Every morning in the past week, as I stood facing southward, I have seen dark hill silhouettes before me with pinpoints of light on its slopes. In moments the scene would be overtaken by a murky morning light that made some of the house-lights disappear. In their place, smoke would begin to ascend from early morning fires.
While it was still dark, I saw a sliver of moon and wondered if that was the last glimpse for some time to come. I made a mental note to check when the lady in the sky would grace us with her return. Hopefully it would coincide with the Christmas week. The dark township reminded me of a phrase from a favorite poem, “Nocturne” written by my guru in the English language, Nini Lungalang. She spoke of her “dream-drenched” child deep in sleep as she drew the curtains of night. I too have seen my Kohima before early dawn, fast asleep and dream-drenched. And I sent a prayer out over its roofs and crowing roosters, the oft repeated prayer on the lips of all who love her as I do. Peace, God's peace over my hometown. Dreams of God's love over her sleeping denizens.
This is the town that Senti Toy calls home and sings of from faraway New York. This is the young-old township that will touch my heart like no other can. There are many others for whom Kohima is not this present sprawling semiurban, hardened cityscape which makes outsiders wonder what we see in her.
I miss you Kohima of my youth and childhood.
One Sunday afternoon in 1973 we borrowed a friend's father's car and pooled in our meager resources to buy five litres of petrol. I gave up my worldly savings which amounted to two rupees and fifty paise, and the neighbour boys and my older siblings chipped in each with five rupees until we reached the grand sum of twenty five rupees. That was enough to buy five litres of petrol.
We drove some distance out of town and parked near a dried river bed and ate some katta biscuits and shared a bottle of banana juice which was slightly fermented. Our outing didn't last long enough because one of the boys suddenly got stung by a bee and his left eye swelled to alarming proportions. So we hurried back into the car and headed toward Kohima. Near the BSF camp, the car sputtered to a standstill. The seventeen year old driver opened the hood and examined every car part he was familiar with. He then tried to start the car. After a few tries, he checked the fuel tank. His face crumpled. We were out of petrol. Five litres didn't really go very far. What would we do now? All of us discussed the matter desperately. The urgency of needing to get medical aid for our stung friend almost overrode the unenviable prospect of a long walk home. But a passing jeep owner recognised our borrowed car, stopped and gave us enough petrol to get home. Thus, all ended well and we were very grateful to our rescuer. It became a wonderful memory of what one could do to have fun if you were young teens and had time on your hands. Simply going for a drive could be so glorious because you were in the company of friends and allowed out for an outing.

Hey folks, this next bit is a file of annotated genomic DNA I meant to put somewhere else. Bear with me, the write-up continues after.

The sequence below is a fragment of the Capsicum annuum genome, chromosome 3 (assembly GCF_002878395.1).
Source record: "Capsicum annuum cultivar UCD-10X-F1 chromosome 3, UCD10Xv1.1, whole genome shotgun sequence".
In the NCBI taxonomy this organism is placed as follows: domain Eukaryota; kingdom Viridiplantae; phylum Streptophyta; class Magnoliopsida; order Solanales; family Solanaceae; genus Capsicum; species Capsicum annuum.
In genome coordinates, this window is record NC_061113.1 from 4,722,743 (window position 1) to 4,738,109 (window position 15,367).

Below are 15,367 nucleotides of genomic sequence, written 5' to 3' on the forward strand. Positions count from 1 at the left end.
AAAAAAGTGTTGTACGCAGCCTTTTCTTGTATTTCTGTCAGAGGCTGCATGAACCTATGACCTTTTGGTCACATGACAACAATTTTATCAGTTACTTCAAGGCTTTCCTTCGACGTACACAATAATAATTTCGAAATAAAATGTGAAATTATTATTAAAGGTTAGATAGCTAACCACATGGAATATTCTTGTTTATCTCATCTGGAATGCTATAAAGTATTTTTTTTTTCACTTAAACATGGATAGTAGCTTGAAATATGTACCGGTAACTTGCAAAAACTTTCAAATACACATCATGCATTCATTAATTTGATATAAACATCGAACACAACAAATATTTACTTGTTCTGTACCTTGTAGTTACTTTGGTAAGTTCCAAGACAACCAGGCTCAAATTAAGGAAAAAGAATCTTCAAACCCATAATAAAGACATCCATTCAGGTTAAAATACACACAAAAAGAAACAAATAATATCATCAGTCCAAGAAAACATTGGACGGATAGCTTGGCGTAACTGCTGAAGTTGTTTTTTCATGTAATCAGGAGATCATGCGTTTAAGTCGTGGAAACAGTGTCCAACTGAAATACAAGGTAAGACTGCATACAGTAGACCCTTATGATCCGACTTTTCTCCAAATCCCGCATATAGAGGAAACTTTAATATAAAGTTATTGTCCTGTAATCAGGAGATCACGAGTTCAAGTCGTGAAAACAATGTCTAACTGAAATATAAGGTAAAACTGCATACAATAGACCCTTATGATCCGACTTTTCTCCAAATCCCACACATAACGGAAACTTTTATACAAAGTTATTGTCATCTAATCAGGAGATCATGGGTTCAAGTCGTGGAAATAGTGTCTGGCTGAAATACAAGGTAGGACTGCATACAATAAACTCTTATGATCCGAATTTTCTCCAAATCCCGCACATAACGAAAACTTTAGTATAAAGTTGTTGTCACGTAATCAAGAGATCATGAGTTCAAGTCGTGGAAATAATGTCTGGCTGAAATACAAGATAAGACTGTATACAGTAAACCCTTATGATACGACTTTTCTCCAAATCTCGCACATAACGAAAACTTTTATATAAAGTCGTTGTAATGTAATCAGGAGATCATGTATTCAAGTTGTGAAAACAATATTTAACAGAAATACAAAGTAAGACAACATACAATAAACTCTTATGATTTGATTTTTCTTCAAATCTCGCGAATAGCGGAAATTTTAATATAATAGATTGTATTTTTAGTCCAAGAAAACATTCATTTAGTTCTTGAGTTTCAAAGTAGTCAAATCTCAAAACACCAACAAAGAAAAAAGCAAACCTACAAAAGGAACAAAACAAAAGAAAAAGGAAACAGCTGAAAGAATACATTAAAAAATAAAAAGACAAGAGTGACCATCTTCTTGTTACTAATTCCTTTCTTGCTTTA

The good old days in Kohima were truly good. I feel so privileged to have had the childhood and youth that I have had here. In later days, my friends and I have fondly recollected that Sunday escapade. We don't live in the past: we are grateful that we had a good place to grow up in. I wish I could recapture a bit of that old Kohima spirit and pass it on to today's generation so they could understand why people of my generation feel as we do about this little town. It is in many ways, our private Bethlehem. At Christmas, I pictured the baby Jesus born under a Kohima sky and waking up to church bells ringing as families scurried to church in their Sunday best. I grew up thinking the message of peace on earth, goodwill toward men was heralded to cowherds out in a khuti (cowshed) in a Naga field. And our Lord's Bethlehem was surely ablaze with red poinsettia at every turn in the road at his birth, else why call it Christmas flower?
Memories make a place what it is. Vivid memories of a childhood place where growing up was safe and in its own way, innocent. Now all that is left is to try and recapture it in words and stories because the black and white photographs of that era are not very good at representing how beautiful this town used to be. Still, I rejoice when I wake early enough while my hometown sleeps. I bless you uninhibitedly and love you for what you once were. Perhaps if I get enough people to bless you, my dear Kohima, you will be restored again, not just to what you were, but to a place truly worth loving.
Originally published at www.easternmirrornagaland.com